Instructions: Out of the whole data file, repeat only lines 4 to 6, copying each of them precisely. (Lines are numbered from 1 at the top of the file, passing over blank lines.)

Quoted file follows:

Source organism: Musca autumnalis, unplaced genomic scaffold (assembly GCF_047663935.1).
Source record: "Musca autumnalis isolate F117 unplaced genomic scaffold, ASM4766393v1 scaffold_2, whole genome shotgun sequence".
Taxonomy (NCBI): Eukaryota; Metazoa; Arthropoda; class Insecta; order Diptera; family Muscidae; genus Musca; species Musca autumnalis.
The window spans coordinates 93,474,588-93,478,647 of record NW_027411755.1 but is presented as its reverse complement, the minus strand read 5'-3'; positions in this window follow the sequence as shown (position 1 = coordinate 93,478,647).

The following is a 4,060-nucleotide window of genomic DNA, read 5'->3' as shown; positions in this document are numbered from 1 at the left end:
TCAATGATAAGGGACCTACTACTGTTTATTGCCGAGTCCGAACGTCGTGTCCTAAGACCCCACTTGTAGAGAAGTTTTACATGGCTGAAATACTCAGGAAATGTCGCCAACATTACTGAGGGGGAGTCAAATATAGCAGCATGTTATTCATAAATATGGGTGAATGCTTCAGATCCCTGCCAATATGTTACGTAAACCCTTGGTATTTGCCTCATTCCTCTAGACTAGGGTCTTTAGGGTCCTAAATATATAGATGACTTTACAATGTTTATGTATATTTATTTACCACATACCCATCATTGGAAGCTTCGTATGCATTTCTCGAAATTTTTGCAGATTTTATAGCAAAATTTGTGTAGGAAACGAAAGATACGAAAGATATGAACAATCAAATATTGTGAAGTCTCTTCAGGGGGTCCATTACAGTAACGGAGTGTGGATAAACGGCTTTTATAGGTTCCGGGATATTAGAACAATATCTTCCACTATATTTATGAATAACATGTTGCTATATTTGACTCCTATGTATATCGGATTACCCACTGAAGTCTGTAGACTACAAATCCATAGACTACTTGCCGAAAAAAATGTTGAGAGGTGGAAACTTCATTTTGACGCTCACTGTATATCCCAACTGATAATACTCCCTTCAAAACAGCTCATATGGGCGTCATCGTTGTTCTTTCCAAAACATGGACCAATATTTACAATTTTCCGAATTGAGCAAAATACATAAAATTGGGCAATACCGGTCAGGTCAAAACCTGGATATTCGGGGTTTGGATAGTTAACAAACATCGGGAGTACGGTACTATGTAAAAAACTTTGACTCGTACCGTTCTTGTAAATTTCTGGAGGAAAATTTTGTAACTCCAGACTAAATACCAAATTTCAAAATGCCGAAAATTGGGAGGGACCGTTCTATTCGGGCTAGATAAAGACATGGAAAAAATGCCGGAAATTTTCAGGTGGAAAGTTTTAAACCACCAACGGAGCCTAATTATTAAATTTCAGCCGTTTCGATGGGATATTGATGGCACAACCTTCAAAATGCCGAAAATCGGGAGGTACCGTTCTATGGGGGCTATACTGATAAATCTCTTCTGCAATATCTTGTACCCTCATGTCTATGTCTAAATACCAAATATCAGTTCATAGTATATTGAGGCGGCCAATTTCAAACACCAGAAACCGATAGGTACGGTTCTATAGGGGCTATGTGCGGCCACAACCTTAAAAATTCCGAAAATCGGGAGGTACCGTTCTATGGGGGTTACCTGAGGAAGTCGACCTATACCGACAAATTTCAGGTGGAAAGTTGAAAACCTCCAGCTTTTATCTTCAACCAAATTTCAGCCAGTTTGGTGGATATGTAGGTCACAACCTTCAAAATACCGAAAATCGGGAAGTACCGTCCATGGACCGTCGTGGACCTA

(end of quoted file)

The window spans coordinates 93,474,588-93,478,647 of record NW_027411755.1 but is presented as its reverse complement, the minus strand read 5'-3'; positions in this window follow the sequence as shown (position 1 = coordinate 93,478,647).

The following is a 4,060-nucleotide window of genomic DNA, read 5'->3' as shown; positions in this document are numbered from 1 at the left end:
TCAATGATAAGGGACCTACTACTGTTTATTGCCGAGTCCGAACGTCGTGTCCTAAGACCCCACTTGTAGAGAAGTTTTACATGGCTGAAATACTCAGGAAATGTCGCCAACATTACTGAGGGGGAGTCAAATATAGCAGCATGTTATTCATAAATATGGGTGAATGCTTCAGATCCCTGCCAATATGTTACGTAAACCCTTGGTATTTGCCTCATTCCTCTAGACTAGGGTCTTTAGGGTCCTAAATATATAGATGACTTTACAATGTTTATGTATATTTATTTACCACATACCCATCATTGGAAGCTTCGTATGCATTTCTCGAAATTTTTGCAGATTTTATAGCAAAATTTGTGTAGGAAACGAAAGATACGAAAGATATGAACAATCAAATATTGTGAAGTCTCTTCAGGGGGTCCATTACAGTAACGGAGTGTGGATAAACGGCTTTTATAGGTTCCGGGATATTAGAACAATATCTTCCACTATATTTATGAATAACATGTTGCTATATTTGACTCCTATGTATATCGGATTACCCACTGAAGTCTGTAGACTACAAATCCATAGACTACTTGCCGAAAAAAATGTTGAGAGGTGGAAACTTCATTTTGACGCTCACTGTATATCCCAACTGATAATACTCCCTTCAAAACAGCTCATATGGGCGTCATCGTTGTTCTTTCCAAAACATGGACCAATATTTACAATTTTCCGAATTGAGCAAAATACATAAAATTGGGCAATACCGGTCAGGTCAAAACCTGGATATTCGGGGTTTGGATAGTTAACAAACATCGGGAGTACGGTACTATGTAAAAAACTTTGACTCGTACCGTTCTTGTAAATTTCTGGAGGAAAATTTTGTAACTCCAGACTAAATACCAAATTTCAAAATGCCGAAAATTGGGAGGGACCGTTCTATTCGGGCTAGATAAAGACATGGAAAAAATGCCGGAAATTTTCAGGTGGAAAGTTTTAAACCACCAACGGAGCCTAATTATTAAATTTCAGCCGTTTCGATGGGATATTGATGGCACAACCTTCAAAATGCCGAAAATCGGGAGGTACCGTTCTATGGGGGCTATACTGATAAATCTCTTCTGCAATATCTTGTACCCTCATGTCTATGTCTAAATACCAAATATCAGTTCATAGTATATTGAGGCGGCCAATTTCAAACACCAGAAACCGATAGGTACGGTTCTATAGGGGCTATGTGCGGCCACAACCTTAAAAATTCCGAAAATCGGGAGGTACCGTTCTATGGGGGTTACCTGAGGAAGTCGACCTATACCGACAAATTTCAGGTGGAAAGTTGAAAACCTCCAGCTTTTATCTTCAACCAAATTTCAGCCAGTTTGGTGGATATGTAGGTCACAACCTTCAAAATACCGAAAATCGGGAAGTACCGTCCATGGACCGTCGTGGACCTA